The glass Synaptics multi-touch touchpad is connected via I2C. The tactile of the touchpad button is solid, with a medium click volume. There is very slight vertical play in the touchpad surface between its resting position and pressing the button. On other laptops I’ve been able to eliminate that play by adjusting a screw under the touchpad, but I haven’t been able to access it on this laptop yet because it’s under the battery.
An interesting feature of the Mi Air is that it comes with a 128Gb SATA SSD but also includes an open PCI-e slot ready to accept an NVMe SSD.
I upgraded mine with a Samsung PM961 256Gb NVMe SSD (left), and while it is possible to run with both drives in at the same time, I removed the Samsung CM871a 128Gb SATA (right) drive to save power.
The bottom case can be removed by removing the seven visible screws, in addition to the one under the foot in the middle back of the case, which just pries off. A spudger tool is needed to release all of the plastic attachment clips along the entire edge of the bottom cover.
Unfortunately this upgrade proved to be quite time consuming due to the combination of the limited UEFI firmware on the Mi Air and a bug in OpenBSD.
A Detour into UEFI Firmware Variables
Unlike a traditional BIOS where one can boot into a menu and configure the boot order as well as enabling and disabling options such as “USB Hard Drive”, the InsydeH2O UEFI firmware on the Xiaomi Air only provides the ability to adjust the boot order of existing devices. Any change or addition of boot devices must be done from the operating system, which is not possible under OpenBSD. (I saw this same problem on the Samsung ATIV Book 9.)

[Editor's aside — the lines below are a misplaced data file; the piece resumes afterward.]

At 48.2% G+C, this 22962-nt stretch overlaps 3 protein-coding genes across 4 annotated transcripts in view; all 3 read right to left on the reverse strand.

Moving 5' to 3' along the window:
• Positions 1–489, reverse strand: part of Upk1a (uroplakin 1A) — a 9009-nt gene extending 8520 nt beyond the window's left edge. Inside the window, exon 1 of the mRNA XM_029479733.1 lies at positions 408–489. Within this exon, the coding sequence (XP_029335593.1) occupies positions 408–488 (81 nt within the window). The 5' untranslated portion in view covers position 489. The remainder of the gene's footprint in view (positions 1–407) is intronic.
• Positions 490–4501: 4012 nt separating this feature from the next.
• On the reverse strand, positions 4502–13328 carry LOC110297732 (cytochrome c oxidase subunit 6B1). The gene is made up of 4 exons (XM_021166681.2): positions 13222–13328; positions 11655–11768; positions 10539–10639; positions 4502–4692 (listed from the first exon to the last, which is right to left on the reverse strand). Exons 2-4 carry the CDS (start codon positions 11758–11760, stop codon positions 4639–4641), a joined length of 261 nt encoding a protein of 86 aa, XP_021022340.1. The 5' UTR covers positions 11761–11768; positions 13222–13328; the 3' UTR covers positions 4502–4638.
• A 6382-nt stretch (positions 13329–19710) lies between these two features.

I booted to a USB key with OpenBSD on it and manually partitioned the new NVME SSD,
rsynced all of the data over from the old drive, but the laptop would not
boot to the new NVME drive, instead showing an error message that there was no
After many days of playing with Linux and Windows installations, various GPT
partitioning tools, and reading documentation, I learned that the
default UEFI boot variable was still pointing to the old SATA drive and was not
just a generic “boot
BOOTX64.EFI from the first hard drive available” entry.
(If you ever install OpenBSD on a newer Windows laptop and it boots to a Windows
rescue screen even though you deleted the Windows partition, this is why.)
Creating a new variable that pointed to
BOOTX64.EFI on the new NVMe drive was only
possible through Linux with the
utility, but even then I kept running into the problem of new variables not saving
and not showing up in the UEFI setup menu after a reboot.
Just for documentation purposes, my current working boot variable looks like:
Eventually I figured out that the GPT table that OpenBSD created on the NVMe disk
was wrong due to a
one-off bug in the
which was causing the GPT table to be one sector too large, causing the backup GPT
table to be written in the wrong location (and other utilities under Linux to write
it over the OpenBSD area).
I’m guessing the UEFI firmware would fail to read the bad GPT table on the disk
that the boot variable pointed to, then declare that disk as missing, and then